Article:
Standing up to bigotry on Facebook is more art than science. But it’s useful to remember that those are bigoted against the LGBTQ community or harbor racist sentiments about the black community have these things in common: distance, fear, and an inability to separate the human from the stereotype (and to empathize accordingly).
Standing up to bigotry on Facebook is more art than science.
Looking at comments like these last week, I was reminded of a recent train trip when my husband and I ate breakfast with a 65-year-old black man named Gus [name changed]. We ended up together because Amtrak only serves to full tables in the dining car and will match up customers as they arrive. Gus was wary at first—loathe to remove his earbuds even—but I was tired of talking only to my husband and was determined to draw him out.
He began to tell us about his life: how he grew up in the projects; how he dealt drugs; how he was shot when a deal “went bad”; how he was arrested; how he then went to prison, where he realized he enjoyed learning (once he finally had a place and time to do it); How he earned his welding certificate there and had just retired from a shipyard, his first job after prison; and how he was on his way to visit his grandchildren.
I’ll never forget what he said as we got up to leave: “I don’t tell most people that—especially white people.”
After reading Facebook this past week, I think I understand both his reasoning and also the tragedy of those missed conversations.
Commenters dismiss Freddie Gray as a criminal, someone who dealt drugs and who therefore doesn’t matter—despite the fact that he was illegally arrested when killed. This is also despite the fact that his brother-in-law, Juan Grant, explained why Gray dealt drugs in the first place: “When people come to buy narcotics or gamble or anything and they put their money in your hand, what makes you so bad? He had responsibilities. Responsibilities don’t stop because you don’t have a job.”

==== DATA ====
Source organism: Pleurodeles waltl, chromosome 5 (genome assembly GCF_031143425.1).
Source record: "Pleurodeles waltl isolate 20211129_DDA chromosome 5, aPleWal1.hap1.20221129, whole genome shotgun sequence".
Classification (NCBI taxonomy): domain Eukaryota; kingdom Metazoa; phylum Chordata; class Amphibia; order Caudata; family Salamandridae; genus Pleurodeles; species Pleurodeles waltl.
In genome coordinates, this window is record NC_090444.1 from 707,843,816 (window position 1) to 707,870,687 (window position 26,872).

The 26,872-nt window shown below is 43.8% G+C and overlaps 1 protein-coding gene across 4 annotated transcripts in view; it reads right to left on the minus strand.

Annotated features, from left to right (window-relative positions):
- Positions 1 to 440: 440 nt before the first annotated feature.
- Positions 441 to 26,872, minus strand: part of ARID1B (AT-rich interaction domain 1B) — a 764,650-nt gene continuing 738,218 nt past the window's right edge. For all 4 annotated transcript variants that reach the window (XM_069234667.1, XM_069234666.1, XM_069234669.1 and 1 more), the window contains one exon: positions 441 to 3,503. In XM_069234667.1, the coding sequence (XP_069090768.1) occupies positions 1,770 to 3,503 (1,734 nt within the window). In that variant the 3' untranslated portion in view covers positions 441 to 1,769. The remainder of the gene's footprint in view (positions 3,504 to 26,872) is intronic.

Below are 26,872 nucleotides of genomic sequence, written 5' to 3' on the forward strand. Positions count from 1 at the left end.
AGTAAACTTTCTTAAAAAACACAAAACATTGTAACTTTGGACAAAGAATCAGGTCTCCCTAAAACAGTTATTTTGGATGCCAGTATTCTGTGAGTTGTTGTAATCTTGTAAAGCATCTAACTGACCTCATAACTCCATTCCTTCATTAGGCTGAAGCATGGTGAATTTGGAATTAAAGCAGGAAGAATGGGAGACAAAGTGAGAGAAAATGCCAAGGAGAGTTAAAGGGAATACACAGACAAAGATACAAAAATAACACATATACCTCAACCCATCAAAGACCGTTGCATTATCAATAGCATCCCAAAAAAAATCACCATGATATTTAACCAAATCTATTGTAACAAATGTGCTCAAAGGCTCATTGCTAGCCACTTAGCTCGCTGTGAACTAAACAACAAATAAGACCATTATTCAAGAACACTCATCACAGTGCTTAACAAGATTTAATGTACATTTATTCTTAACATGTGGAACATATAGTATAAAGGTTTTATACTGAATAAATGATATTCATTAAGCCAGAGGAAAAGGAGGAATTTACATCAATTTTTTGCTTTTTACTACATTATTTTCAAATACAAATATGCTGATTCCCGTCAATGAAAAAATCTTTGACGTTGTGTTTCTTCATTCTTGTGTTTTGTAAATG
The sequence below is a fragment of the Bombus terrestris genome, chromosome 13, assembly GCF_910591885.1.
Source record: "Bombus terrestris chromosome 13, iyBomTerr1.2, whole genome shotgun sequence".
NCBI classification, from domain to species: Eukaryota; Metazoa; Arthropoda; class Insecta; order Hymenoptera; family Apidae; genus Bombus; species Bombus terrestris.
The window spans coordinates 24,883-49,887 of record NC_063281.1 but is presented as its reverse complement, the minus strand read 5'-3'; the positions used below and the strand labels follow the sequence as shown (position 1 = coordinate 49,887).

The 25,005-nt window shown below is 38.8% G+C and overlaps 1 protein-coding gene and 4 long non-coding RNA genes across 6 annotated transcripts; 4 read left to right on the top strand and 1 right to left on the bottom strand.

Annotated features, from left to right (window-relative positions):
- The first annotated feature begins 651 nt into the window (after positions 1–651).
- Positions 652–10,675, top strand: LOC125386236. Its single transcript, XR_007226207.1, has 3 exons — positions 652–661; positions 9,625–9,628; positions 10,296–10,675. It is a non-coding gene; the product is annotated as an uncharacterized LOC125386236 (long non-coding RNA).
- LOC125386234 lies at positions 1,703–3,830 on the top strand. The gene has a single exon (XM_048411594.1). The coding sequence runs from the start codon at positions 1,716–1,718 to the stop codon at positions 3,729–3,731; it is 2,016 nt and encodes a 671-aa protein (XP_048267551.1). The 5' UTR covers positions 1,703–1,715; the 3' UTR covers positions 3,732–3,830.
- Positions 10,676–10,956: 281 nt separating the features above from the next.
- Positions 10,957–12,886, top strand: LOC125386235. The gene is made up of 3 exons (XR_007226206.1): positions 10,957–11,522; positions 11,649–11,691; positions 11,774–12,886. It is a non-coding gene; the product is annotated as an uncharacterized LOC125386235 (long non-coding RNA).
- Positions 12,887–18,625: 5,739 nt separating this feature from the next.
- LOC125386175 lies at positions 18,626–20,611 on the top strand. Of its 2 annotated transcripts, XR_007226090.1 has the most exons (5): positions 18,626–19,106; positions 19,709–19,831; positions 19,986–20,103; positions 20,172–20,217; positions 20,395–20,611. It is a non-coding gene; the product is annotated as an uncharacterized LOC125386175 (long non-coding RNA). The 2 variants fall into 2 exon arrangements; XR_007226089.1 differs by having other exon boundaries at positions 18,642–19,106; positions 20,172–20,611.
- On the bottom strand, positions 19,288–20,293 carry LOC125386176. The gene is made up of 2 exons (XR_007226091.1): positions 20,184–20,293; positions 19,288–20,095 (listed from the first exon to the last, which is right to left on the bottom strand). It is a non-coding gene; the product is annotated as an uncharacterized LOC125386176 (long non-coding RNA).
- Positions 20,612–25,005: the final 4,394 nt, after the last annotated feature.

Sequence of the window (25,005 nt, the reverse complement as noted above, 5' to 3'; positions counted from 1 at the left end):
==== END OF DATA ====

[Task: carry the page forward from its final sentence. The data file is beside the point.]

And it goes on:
If injustice anywhere is a threat to justice everywhere, then the reverse is also true: Justice anywhere is a threat to injustice everywhere.
Many of Freddie Gray’s detractors are no doubt fans of the hit show Breaking Bad and able to empathize with Walter White’s decision to provide for his family by selling drugs. Freddie Gray deserves the same empathy fans afford the fictional Walter White, and he deserved to be able to finish his story, as Gus has—to be on an Amtrak train, at age 65, en route to see his grandchildren.
For all its faults and headaches, I still believe Facebook has the capacity to be a virtual dining car on an Amtrak train, a place capable of bringing together different voices and different stories. And if injustice anywhere is a threat to justice everywhere, then the reverse is also true: Justice anywhere is a threat to injustice everywhere.
When we use our voices and our stories to change one mind about one issue (whether that’s marriage or racial equality), we’ve bent the arc of the moral universe towards justice not only for that one community but for us all—and we become that much more likely to bend it again.
Sometimes, it feels futile. But make no mistake: it matters.
Nicole Plyler Fisk is the Associate Director of First-Year English at the University of South Carolina. You’ll find her in the classroom teaching themed courses on Harry Potter or The Hunger Games. You can contact her at email@example.com.
This article was originally featured on Bustle and reposted with permission.
Photo via Randy Heinitz/Flickr (CC BY 2.0)